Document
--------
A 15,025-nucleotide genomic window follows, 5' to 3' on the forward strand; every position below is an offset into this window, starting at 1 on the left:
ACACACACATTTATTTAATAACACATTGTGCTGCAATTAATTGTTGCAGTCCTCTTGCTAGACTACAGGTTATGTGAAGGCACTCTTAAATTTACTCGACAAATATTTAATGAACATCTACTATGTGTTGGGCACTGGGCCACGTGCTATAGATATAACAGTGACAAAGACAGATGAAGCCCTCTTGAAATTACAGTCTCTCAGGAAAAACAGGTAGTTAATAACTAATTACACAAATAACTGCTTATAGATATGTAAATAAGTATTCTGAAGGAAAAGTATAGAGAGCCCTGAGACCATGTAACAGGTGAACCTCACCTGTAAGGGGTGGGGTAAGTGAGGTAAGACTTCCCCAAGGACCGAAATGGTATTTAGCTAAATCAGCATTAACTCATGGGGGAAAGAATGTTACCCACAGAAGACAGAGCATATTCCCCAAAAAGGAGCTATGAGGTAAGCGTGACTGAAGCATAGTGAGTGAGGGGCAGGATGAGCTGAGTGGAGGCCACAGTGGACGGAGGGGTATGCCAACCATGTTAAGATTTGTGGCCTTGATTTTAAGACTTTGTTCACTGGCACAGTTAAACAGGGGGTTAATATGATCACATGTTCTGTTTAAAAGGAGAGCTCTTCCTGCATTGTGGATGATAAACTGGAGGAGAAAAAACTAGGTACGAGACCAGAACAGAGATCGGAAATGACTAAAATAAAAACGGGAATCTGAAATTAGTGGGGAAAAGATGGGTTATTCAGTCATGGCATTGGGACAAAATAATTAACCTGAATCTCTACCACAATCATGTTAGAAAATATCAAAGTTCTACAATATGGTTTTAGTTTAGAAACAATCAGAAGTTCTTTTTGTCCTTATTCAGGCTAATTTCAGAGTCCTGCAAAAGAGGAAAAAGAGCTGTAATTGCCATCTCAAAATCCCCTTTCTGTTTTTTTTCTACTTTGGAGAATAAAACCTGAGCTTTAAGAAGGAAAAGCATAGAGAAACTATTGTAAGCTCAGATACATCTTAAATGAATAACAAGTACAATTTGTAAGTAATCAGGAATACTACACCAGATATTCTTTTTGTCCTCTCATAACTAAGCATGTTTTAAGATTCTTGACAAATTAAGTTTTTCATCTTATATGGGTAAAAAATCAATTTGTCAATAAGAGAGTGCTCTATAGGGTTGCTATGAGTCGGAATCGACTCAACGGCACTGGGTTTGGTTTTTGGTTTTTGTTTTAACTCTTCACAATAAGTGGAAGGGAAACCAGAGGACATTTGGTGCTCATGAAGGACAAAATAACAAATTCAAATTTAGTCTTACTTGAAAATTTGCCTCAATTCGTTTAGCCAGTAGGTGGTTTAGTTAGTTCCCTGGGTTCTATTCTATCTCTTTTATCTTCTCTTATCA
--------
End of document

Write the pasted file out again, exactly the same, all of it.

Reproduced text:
A 15,025-nucleotide genomic window follows, 5' to 3' on the forward strand; every position below is an offset into this window, starting at 1 on the left:
ACACACACATTTATTTAATAACACATTGTGCTGCAATTAATTGTTGCAGTCCTCTTGCTAGACTACAGGTTATGTGAAGGCACTCTTAAATTTACTCGACAAATATTTAATGAACATCTACTATGTGTTGGGCACTGGGCCACGTGCTATAGATATAACAGTGACAAAGACAGATGAAGCCCTCTTGAAATTACAGTCTCTCAGGAAAAACAGGTAGTTAATAACTAATTACACAAATAACTGCTTATAGATATGTAAATAAGTATTCTGAAGGAAAAGTATAGAGAGCCCTGAGACCATGTAACAGGTGAACCTCACCTGTAAGGGGTGGGGTAAGTGAGGTAAGACTTCCCCAAGGACCGAAATGGTATTTAGCTAAATCAGCATTAACTCATGGGGGAAAGAATGTTACCCACAGAAGACAGAGCATATTCCCCAAAAAGGAGCTATGAGGTAAGCGTGACTGAAGCATAGTGAGTGAGGGGCAGGATGAGCTGAGTGGAGGCCACAGTGGACGGAGGGGTATGCCAACCATGTTAAGATTTGTGGCCTTGATTTTAAGACTTTGTTCACTGGCACAGTTAAACAGGGGGTTAATATGATCACATGTTCTGTTTAAAAGGAGAGCTCTTCCTGCATTGTGGATGATAAACTGGAGGAGAAAAAACTAGGTACGAGACCAGAACAGAGATCGGAAATGACTAAAATAAAAACGGGAATCTGAAATTAGTGGGGAAAAGATGGGTTATTCAGTCATGGCATTGGGACAAAATAATTAACCTGAATCTCTACCACAATCATGTTAGAAAATATCAAAGTTCTACAATATGGTTTTAGTTTAGAAACAATCAGAAGTTCTTTTTGTCCTTATTCAGGCTAATTTCAGAGTCCTGCAAAAGAGGAAAAAGAGCTGTAATTGCCATCTCAAAATCCCCTTTCTGTTTTTTTTCTACTTTGGAGAATAAAACCTGAGCTTTAAGAAGGAAAAGCATAGAGAAACTATTGTAAGCTCAGATACATCTTAAATGAATAACAAGTACAATTTGTAAGTAATCAGGAATACTACACCAGATATTCTTTTTGTCCTCTCATAACTAAGCATGTTTTAAGATTCTTGACAAATTAAGTTTTTCATCTTATATGGGTAAAAAATCAATTTGTCAATAAGAGAGTGCTCTATAGGGTTGCTATGAGTCGGAATCGACTCAACGGCACTGGGTTTGGTTTTTGGTTTTTGTTTTAACTCTTCACAATAAGTGGAAGGGAAACCAGAGGACATTTGGTGCTCATGAAGGACAAAATAACAAATTCAAATTTAGTCTTACTTGAAAATTTGCCTCAATTCGTTTAGCCAGTAGGTGGTTTAGTTAGTTCCCTGGGTTCTATTCTATCTCTTTTATCTTCTCTTATCA